Nipong Naepong – 1st Korean Jjamppong Specialty Restaurant Opens At JEM
This is the first Jjamppong specialty restaurant in Singapore.
Jjamppong 짬뽕? It is a Korean-Chinese noodle dish in spicy seafood or pork broth usually flavoured with gochutgaru chilli powder.
Typically I would see it being served in a Korean-Chinese restaurant alongside Jajangmyeon and Tangsuyuk, but Nipong Naepong has made the “Ppong” a star on its own.
Nipong Naepong which loosely translates to “your ppong, my ppong”, is Singapore’s first “ppong” specialty restaurant.
It is located at JEM, at the Robinsons side, next to Kogane Yama.
Classic Jjamppong, Vongole Jjamppong, Alfredo-Jjamppong, Thai Jjamppong, Tomato Jjamppong, and even Salad Jjamppong… you get this dish transformed in 9 different renditions inspired by flavours from around the world.
The Jjolmyeon (wheat noodles) used are made in Korea exclusively for the brand, relatively thin and long, with chewy and tender bite. These are some of the recommended Jjamppong at Nipong Naepong:
Cha Ppong ($15.80)
This is the Classic Jjamppong noodles, a bowl which came loaded with fried cabbage, mussels, squid, prawn, and quail eggs.
There are two levels of spiciness you can choose from. I went for the Level 1, and liked that there was already this fiery kick in the piping hot broth, yet not over.
The soup was actually quite addictive, of richly flavoured seafood broth, balanced with the sweetness of the broth.
Cooked in high heat, it imparted some wok-hei and drinking the deep-spicy soup could result in some tissue-worth of head sweat. Quite shiok, I must say. Easily my favourite “Ppong” of the lot.
Vongole Ppong ($16.80)
An Italian Vongole Spaghetti inspired dish, this is an East-meets-West rendition suitable for those who prefer soupy stuff. (Not as heavy as some of the other Ppong.)
The jjolmyeon (wheat noodles) was cooked with plump, briny clams, further spiked with white wine.
The base ‘soup’ was flavourful with clam juice – tasting almost like consommé; and I particularly enjoyed the fried garlic which added that distinct fragrance.
Compared to spaghetti which typically has a more al dente bite, the jjolmyeon tasted chewier and softer. The noodles also seemed to have sat in the base for a longer period, and so absorbed some of it for improved flavours.
Keu Ppong-Cream ($17.80)
This cream sauced Jjamppong may remind some of Carbonara, but perhaps closer to Alfredo as the base is more milky than eggy.
Cooked with assorted seafood and topped with tobiko and toasted tortilla shards, this is for those who need a fuller, creamier meal.
All sauces and soup stocks used are shipped in from Seoul to ensure consistent quality of taste.
This is available in either spicy or non-spicy versions.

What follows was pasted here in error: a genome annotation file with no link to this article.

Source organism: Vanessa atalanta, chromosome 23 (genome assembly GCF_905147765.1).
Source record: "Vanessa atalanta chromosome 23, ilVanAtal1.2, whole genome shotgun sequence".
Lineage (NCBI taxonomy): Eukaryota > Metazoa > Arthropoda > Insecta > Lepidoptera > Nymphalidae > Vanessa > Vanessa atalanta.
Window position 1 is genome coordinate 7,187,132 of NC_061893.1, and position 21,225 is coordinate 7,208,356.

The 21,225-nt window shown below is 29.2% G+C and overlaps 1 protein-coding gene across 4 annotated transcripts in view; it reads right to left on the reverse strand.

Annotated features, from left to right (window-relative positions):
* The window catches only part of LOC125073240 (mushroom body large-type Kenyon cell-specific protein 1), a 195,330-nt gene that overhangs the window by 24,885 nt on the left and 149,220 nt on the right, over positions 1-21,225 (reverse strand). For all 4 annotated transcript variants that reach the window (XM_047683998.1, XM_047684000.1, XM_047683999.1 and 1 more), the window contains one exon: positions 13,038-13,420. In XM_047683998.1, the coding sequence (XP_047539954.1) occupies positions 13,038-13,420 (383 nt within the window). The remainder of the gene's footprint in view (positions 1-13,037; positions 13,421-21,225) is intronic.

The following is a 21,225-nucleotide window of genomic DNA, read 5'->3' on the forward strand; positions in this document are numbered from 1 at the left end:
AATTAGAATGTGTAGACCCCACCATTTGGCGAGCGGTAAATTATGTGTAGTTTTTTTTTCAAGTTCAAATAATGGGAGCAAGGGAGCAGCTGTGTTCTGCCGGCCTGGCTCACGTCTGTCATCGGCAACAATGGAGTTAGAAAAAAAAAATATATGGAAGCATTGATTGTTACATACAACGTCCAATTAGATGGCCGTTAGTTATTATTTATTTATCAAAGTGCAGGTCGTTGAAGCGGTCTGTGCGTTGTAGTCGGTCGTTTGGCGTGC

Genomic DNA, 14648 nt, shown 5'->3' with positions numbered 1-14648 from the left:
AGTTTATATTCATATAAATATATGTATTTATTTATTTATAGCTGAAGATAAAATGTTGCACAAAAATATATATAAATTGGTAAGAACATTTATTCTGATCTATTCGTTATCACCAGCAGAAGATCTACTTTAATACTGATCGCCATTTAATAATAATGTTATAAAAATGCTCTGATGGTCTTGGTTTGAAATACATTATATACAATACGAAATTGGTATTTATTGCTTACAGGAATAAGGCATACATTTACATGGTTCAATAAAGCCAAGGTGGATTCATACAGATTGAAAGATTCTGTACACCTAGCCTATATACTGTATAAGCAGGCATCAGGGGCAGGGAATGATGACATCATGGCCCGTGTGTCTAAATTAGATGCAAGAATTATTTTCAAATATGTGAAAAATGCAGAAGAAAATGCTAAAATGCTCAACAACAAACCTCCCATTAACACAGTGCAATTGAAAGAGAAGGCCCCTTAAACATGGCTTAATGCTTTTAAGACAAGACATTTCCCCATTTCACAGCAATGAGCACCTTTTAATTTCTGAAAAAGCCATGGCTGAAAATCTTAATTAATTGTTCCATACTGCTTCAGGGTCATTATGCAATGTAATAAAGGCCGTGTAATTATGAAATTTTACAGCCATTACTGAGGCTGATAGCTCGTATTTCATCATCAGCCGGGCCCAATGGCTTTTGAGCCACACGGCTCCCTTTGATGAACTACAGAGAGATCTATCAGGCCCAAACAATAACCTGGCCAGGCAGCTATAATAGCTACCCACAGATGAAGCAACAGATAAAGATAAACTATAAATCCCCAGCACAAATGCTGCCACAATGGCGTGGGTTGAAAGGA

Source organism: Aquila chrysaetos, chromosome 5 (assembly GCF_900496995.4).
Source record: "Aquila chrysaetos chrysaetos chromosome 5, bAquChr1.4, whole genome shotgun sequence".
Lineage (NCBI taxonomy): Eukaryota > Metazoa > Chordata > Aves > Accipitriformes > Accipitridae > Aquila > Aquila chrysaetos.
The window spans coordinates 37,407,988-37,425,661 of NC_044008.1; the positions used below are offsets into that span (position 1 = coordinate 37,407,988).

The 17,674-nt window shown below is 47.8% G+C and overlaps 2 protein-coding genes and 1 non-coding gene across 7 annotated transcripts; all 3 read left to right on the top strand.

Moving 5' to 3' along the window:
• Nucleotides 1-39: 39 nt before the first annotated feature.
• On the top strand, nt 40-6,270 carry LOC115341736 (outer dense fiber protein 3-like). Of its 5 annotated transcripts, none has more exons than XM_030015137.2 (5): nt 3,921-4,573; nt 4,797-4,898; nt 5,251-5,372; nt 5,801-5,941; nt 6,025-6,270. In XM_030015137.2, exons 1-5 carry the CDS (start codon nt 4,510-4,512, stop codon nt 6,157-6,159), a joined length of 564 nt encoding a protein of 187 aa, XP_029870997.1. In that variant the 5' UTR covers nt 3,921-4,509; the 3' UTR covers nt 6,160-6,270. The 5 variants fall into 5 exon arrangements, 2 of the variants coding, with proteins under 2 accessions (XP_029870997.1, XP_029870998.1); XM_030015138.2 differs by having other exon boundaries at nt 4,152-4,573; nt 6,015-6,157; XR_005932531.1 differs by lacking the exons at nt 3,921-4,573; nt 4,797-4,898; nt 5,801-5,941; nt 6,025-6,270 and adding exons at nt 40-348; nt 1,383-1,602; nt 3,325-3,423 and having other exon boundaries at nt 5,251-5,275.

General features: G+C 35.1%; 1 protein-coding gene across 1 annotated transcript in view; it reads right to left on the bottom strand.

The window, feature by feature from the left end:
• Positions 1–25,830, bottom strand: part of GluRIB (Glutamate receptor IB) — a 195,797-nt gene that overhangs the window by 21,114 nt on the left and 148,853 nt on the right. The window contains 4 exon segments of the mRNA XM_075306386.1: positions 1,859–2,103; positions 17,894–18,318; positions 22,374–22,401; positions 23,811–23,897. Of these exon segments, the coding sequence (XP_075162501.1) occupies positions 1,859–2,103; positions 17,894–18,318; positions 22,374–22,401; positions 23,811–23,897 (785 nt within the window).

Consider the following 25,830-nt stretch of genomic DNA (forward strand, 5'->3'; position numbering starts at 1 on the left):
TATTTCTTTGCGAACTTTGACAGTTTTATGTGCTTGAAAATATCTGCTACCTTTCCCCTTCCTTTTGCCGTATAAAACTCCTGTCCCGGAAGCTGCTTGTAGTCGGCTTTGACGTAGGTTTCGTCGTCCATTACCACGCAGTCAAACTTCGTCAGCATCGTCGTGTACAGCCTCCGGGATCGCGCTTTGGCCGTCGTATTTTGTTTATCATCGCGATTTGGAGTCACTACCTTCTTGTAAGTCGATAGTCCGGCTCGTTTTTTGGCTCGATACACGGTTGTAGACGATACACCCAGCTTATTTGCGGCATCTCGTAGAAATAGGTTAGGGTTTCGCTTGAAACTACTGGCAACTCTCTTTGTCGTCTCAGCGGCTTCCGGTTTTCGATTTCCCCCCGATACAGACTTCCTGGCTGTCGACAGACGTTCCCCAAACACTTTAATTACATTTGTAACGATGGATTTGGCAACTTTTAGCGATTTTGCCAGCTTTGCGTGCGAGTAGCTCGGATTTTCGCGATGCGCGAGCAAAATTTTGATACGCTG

Ro Ppong-Roje ($17.80)
Another cream sauced Jjamppong, though I would prefer this due to the addition of tomato puree which included some sweet-tanginess into the mix.
This Jjamppong can be particularly cheesy, as it is further topped with shredded mozzarella which would melt into the warm noodles.
I would recommend having this straight after serving, because the mix could get clumpy when turned slightly colder.
Tae Ppong ($15.80)
My second favourite Jjamppong, which is said to be reminiscent of Pad Thai (though I didn’t really feel the same way.)
It had its own character, like a cross between Chow Mien (Asian fried noodles) with Japchae (the saucy part) and Jjamppong.
Partly sweet, mildly spicy, quite saucy. I like my fried noodles slightly wet. You?
Also on the menu are sweet and savoury pizzas. If you are used to Italian style of pizzas, then you may not get this at all.
I was initially torn between having the pizzas as a starter or dessert. In retrospect, I would have preferred to start off the meal with this, partly also because the noodles were filling.
Here’s how Nipong Naepong pizzas work: You are supposed to take a slice with your hands, roll it up (gloves will be provided), then dip into the fluffy whipped cream.
The base is a baked tortilla wrap – thin, crispy and essentially tasted healthier.
The recommended include the Ninae Pizza-Spinach ($18.80) which is piled with fresh baby spinach leaves, cherry tomatoes, dollops of cream cheese and… drizzled over with honey.
I preferred the Coco Pizza-Coconut ($16.80) slathered in cream cheese, with a spread of lightly-toasted desiccated coconut.
Though I also heard that the most popular was the Ni Pizza-Sweet Potato ($16.80) with velvety sweet potato puree, but I have no more stomach space for one more.
If you come in a group, get the set ($50.80 or $54.80 depending on the size of the drink) which includes any two Ppong, a pizza and a jug of Ade in flavours such as Lychee Yogurt and Grapefruit.
Certainly more value for its money.
JEM #01-16, 50 Jurong Gateway Road, Singapore 608549 (Jurong East MRT)
Tel: +65 6262 4078
Opening Hours: 11am – 10pm Last order 9.30pm (Mon – Fri); 11am – 11pm, Last order 10.30pm (Sat – Sun)
* This entry is brought to you in partnership with Nipong Naepong
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